Don’t Make These Three 5S Mistakes

people cleaning

I’ve noticed that I get a lot of hits whenever I post about 5S.  (“Lot of hits” being relative when ten hits a day for the blog as a whole is a lot.)  I confess that I’m a bit surprised about this; 5S is the most straightforward of the lean tools.  I sometimes tell clients, jokingly, that my 5S training takes about ten seconds:

“First, you Sort out everything you don’t need.  Then Straighten up and Shine what’s left.  Standardize where you put things and how you check if they’re still there.  Then Sustain all this next week.  There.  Now, go do it.”


That said, I’ve found that 5S can, in fact, be difficult to implement.  I’ve made my share of mistakes and I’ve seen the bad results of others’ errors. Here are some of those mistakes.

Continue reading “Don’t Make These Three 5S Mistakes”

How to Implement Lean Manufacturing: More Overview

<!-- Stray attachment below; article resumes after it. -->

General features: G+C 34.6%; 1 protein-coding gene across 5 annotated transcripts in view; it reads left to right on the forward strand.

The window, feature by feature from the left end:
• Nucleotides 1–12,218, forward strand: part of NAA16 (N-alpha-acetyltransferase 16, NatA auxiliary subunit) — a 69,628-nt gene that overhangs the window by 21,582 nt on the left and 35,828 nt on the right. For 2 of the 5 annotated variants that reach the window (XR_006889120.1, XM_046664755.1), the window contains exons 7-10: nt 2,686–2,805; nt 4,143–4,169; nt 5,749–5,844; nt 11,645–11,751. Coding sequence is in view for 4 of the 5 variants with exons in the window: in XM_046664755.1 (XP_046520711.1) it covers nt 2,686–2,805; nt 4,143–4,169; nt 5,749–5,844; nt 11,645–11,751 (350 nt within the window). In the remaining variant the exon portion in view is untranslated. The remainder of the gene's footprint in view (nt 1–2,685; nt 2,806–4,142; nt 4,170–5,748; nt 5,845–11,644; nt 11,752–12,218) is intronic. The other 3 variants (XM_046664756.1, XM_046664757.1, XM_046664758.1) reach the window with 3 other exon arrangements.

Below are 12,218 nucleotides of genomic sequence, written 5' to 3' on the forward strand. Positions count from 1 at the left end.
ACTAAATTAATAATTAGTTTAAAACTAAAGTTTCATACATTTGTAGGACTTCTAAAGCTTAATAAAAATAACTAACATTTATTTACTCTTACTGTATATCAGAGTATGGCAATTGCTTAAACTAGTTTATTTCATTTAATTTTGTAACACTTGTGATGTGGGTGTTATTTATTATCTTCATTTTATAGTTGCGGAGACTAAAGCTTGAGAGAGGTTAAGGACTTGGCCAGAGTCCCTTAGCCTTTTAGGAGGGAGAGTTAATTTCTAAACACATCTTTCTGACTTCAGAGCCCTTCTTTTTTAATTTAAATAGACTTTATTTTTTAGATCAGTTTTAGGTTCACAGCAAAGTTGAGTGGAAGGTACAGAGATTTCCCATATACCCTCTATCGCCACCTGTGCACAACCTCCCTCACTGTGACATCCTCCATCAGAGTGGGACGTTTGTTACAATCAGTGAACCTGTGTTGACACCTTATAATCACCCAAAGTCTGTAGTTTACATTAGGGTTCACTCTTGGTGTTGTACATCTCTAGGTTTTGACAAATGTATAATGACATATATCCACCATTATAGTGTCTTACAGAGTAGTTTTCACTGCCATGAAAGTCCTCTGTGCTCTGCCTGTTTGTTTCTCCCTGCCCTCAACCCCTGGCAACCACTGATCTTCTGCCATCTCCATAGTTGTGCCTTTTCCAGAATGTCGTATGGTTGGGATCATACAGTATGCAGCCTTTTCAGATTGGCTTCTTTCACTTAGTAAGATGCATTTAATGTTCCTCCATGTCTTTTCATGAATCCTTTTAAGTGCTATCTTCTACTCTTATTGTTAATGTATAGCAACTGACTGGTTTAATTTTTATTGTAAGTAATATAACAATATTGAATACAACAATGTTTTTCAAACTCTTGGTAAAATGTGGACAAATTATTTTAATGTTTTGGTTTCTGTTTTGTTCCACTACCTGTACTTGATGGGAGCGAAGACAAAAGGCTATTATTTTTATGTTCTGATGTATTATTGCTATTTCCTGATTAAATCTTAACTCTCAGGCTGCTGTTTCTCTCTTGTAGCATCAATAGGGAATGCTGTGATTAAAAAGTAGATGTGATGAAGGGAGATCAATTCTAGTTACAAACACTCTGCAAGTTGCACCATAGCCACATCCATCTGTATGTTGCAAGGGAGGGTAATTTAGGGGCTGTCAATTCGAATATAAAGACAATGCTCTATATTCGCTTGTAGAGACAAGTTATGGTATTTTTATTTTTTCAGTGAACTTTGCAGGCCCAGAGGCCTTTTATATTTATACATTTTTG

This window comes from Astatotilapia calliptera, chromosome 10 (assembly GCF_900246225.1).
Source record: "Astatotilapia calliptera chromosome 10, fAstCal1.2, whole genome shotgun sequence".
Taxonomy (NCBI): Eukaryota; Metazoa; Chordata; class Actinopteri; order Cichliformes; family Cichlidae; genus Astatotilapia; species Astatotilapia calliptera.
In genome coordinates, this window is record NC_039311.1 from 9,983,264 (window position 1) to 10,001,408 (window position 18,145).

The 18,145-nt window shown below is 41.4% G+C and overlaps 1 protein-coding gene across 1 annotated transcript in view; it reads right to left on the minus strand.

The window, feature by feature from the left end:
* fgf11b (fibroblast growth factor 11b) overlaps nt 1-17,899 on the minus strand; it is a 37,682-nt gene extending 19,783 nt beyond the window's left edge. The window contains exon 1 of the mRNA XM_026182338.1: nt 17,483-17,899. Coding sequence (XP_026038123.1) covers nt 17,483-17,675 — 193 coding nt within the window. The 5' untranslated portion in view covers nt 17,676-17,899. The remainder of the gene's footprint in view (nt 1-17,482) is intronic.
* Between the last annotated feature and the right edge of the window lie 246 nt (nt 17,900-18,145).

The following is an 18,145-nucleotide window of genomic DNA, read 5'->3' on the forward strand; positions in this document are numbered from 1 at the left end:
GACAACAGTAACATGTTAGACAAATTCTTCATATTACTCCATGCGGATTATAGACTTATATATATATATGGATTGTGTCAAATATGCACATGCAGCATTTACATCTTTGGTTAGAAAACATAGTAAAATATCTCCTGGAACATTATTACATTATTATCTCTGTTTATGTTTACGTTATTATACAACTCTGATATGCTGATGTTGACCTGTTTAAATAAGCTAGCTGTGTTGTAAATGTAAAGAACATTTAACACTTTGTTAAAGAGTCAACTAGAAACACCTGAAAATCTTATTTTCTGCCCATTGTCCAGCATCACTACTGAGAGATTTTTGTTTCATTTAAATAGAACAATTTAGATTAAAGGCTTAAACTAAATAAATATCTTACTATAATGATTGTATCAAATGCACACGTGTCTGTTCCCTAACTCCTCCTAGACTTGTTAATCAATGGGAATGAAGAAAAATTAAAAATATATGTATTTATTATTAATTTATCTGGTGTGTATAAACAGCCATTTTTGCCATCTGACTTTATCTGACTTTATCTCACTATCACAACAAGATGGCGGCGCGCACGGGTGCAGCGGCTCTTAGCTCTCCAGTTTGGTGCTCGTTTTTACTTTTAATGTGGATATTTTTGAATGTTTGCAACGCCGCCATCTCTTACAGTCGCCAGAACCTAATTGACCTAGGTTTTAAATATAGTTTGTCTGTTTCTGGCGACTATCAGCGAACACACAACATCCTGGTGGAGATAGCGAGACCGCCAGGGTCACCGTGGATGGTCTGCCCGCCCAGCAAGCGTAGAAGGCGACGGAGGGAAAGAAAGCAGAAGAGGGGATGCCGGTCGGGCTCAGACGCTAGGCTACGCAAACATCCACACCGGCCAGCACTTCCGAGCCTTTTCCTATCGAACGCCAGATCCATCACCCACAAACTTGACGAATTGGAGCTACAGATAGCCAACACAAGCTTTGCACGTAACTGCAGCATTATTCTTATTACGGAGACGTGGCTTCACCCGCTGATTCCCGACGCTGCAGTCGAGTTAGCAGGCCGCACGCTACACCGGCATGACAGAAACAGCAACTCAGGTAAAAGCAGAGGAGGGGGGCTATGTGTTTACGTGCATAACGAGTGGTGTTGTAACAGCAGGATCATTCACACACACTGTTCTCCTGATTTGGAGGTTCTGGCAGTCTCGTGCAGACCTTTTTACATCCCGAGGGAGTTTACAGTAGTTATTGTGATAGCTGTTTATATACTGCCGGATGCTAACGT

Last time, we laid out the five steps to implementing lean manufacturing and gave a bit of an overview as to the whole program.  Let’s work on that a bit more.  We’ll jump into the specifics of the five phases next post.

Over the years, I’ve found that clients often know about the various concepts and tools surrounding lean.  I rarely get asked, “What’s this ‘heijunka’ thing I’ve heard about?”  or “I don’t know much about 5S.  Can you explain it to me?” Rather, the more common questions are “How do I get started?” and “What do I do next?”

To tell you the truth, the best answer to those questions is, “We can’t really be sure where to start or what to do next until we dig in and talk more about your specific circumstances.”  I’ve found, though, that answer doesn’t do much to comfort prospective (or existing) clients.  They’re eager to hear the program.  Mind you, they’re often very willing to be flexible once the program gets started.  Heck, they are the ones that generate the need for flexibility once it gets started.  But, at the front end, they need to hear that the implementation has a beginning, an end, and a finite number of steps to get between the two.